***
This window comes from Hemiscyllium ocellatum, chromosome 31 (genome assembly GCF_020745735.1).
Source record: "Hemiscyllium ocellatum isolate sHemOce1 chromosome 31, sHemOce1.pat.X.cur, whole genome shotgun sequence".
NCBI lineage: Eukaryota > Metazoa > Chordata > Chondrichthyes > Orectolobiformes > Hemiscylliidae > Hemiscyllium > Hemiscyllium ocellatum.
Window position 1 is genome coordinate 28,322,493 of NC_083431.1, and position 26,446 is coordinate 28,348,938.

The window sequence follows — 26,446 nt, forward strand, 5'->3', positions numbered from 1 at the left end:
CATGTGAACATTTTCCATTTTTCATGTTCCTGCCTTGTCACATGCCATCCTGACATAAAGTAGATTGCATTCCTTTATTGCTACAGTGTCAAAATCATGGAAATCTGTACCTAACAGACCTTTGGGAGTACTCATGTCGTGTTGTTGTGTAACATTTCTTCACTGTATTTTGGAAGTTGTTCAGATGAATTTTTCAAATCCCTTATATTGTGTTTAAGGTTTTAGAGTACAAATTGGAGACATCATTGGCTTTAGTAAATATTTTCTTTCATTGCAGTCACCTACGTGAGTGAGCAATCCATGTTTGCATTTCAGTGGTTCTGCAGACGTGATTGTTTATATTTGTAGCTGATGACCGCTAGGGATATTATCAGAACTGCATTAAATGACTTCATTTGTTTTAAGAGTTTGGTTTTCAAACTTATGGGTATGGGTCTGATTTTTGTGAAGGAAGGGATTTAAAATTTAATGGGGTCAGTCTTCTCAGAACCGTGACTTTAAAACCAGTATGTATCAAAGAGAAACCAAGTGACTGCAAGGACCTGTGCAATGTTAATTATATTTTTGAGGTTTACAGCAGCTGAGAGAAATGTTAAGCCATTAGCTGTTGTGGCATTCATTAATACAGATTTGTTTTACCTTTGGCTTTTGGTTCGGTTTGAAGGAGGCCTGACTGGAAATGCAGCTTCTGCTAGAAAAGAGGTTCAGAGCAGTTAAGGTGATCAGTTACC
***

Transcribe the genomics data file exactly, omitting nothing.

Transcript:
This window comes from Hemiscyllium ocellatum, chromosome 31 (genome assembly GCF_020745735.1).
Source record: "Hemiscyllium ocellatum isolate sHemOce1 chromosome 31, sHemOce1.pat.X.cur, whole genome shotgun sequence".
NCBI lineage: Eukaryota > Metazoa > Chordata > Chondrichthyes > Orectolobiformes > Hemiscylliidae > Hemiscyllium > Hemiscyllium ocellatum.
Window position 1 is genome coordinate 28,322,493 of NC_083431.1, and position 26,446 is coordinate 28,348,938.

The window sequence follows — 26,446 nt, forward strand, 5'->3', positions numbered from 1 at the left end:
CATGTGAACATTTTCCATTTTTCATGTTCCTGCCTTGTCACATGCCATCCTGACATAAAGTAGATTGCATTCCTTTATTGCTACAGTGTCAAAATCATGGAAATCTGTACCTAACAGACCTTTGGGAGTACTCATGTCGTGTTGTTGTGTAACATTTCTTCACTGTATTTTGGAAGTTGTTCAGATGAATTTTTCAAATCCCTTATATTGTGTTTAAGGTTTTAGAGTACAAATTGGAGACATCATTGGCTTTAGTAAATATTTTCTTTCATTGCAGTCACCTACGTGAGTGAGCAATCCATGTTTGCATTTCAGTGGTTCTGCAGACGTGATTGTTTATATTTGTAGCTGATGACCGCTAGGGATATTATCAGAACTGCATTAAATGACTTCATTTGTTTTAAGAGTTTGGTTTTCAAACTTATGGGTATGGGTCTGATTTTTGTGAAGGAAGGGATTTAAAATTTAATGGGGTCAGTCTTCTCAGAACCGTGACTTTAAAACCAGTATGTATCAAAGAGAAACCAAGTGACTGCAAGGACCTGTGCAATGTTAATTATATTTTTGAGGTTTACAGCAGCTGAGAGAAATGTTAAGCCATTAGCTGTTGTGGCATTCATTAATACAGATTTGTTTTACCTTTGGCTTTTGGTTCGGTTTGAAGGAGGCCTGACTGGAAATGCAGCTTCTGCTAGAAAAGAGGTTCAGAGCAGTTAAGGTGATCAGTTACC